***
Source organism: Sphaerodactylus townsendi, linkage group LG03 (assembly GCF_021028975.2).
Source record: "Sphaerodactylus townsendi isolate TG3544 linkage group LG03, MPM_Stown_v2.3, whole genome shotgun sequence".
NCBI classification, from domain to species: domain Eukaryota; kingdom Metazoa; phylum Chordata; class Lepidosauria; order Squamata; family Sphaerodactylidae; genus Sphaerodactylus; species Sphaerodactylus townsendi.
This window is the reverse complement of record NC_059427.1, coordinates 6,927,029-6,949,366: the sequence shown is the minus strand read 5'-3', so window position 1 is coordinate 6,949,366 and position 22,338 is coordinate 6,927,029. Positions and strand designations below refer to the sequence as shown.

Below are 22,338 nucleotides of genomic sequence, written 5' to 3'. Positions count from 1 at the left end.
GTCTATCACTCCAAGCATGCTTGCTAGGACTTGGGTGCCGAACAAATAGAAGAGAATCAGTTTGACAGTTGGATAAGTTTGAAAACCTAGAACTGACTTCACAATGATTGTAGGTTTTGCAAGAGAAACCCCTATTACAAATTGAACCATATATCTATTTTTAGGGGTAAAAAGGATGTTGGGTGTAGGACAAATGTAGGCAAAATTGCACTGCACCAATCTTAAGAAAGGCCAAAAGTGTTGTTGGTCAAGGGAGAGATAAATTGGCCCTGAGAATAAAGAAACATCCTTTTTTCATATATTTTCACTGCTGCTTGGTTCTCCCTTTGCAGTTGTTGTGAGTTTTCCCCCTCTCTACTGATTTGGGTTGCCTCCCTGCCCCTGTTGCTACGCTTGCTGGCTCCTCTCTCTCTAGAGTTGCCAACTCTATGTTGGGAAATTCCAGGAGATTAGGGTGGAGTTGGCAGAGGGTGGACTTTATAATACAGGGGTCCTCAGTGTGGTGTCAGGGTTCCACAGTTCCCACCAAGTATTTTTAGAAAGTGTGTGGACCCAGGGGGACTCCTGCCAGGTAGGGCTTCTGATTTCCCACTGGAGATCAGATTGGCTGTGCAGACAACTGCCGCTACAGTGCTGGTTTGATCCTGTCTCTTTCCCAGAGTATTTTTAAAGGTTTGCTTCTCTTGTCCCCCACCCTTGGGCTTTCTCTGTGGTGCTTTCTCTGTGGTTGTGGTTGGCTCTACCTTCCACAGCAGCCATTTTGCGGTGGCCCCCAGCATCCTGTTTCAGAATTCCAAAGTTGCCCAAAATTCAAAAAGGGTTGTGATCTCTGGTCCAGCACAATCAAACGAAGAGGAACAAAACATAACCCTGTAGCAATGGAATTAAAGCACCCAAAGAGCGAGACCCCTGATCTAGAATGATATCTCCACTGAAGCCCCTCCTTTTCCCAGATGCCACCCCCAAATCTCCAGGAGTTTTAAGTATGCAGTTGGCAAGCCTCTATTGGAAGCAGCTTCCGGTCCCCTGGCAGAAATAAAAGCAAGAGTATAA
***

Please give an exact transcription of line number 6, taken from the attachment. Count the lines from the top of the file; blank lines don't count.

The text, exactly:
GTCTATCACTCCAAGCATGCTTGCTAGGACTTGGGTGCCGAACAAATAGAAGAGAATCAGTTTGACAGTTGGATAAGTTTGAAAACCTAGAACTGACTTCACAATGATTGTAGGTTTTGCAAGAGAAACCCCTATTACAAATTGAACCATATATCTATTTTTAGGGGTAAAAAGGATGTTGGGTGTAGGACAAATGTAGGCAAAATTGCACTGCACCAATCTTAAGAAAGGCCAAAAGTGTTGTTGGTCAAGGGAGAGATAAATTGGCCCTGAGAATAAAGAAACATCCTTTTTTCATATATTTTCACTGCTGCTTGGTTCTCCCTTTGCAGTTGTTGTGAGTTTTCCCCCTCTCTACTGATTTGGGTTGCCTCCCTGCCCCTGTTGCTACGCTTGCTGGCTCCTCTCTCTCTAGAGTTGCCAACTCTATGTTGGGAAATTCCAGGAGATTAGGGTGGAGTTGGCAGAGGGTGGACTTTATAATACAGGGGTCCTCAGTGTGGTGTCAGGGTTCCACAGTTCCCACCAAGTATTTTTAGAAAGTGTGTGGACCCAGGGGGACTCCTGCCAGGTAGGGCTTCTGATTTCCCACTGGAGATCAGATTGGCTGTGCAGACAACTGCCGCTACAGTGCTGGTTTGATCCTGTCTCTTTCCCAGAGTATTTTTAAAGGTTTGCTTCTCTTGTCCCCCACCCTTGGGCTTTCTCTGTGGTGCTTTCTCTGTGGTTGTGGTTGGCTCTACCTTCCACAGCAGCCATTTTGCGGTGGCCCCCAGCATCCTGTTTCAGAATTCCAAAGTTGCCCAAAATTCAAAAAGGGTTGTGATCTCTGGTCCAGCACAATCAAACGAAGAGGAACAAAACATAACCCTGTAGCAATGGAATTAAAGCACCCAAAGAGCGAGACCCCTGATCTAGAATGATATCTCCACTGAAGCCCCTCCTTTTCCCAGATGCCACCCCCAAATCTCCAGGAGTTTTAAGTATGCAGTTGGCAAGCCTCTATTGGAAGCAGCTTCCGGTCCCCTGGCAGAAATAAAAGCAAGAGTATAA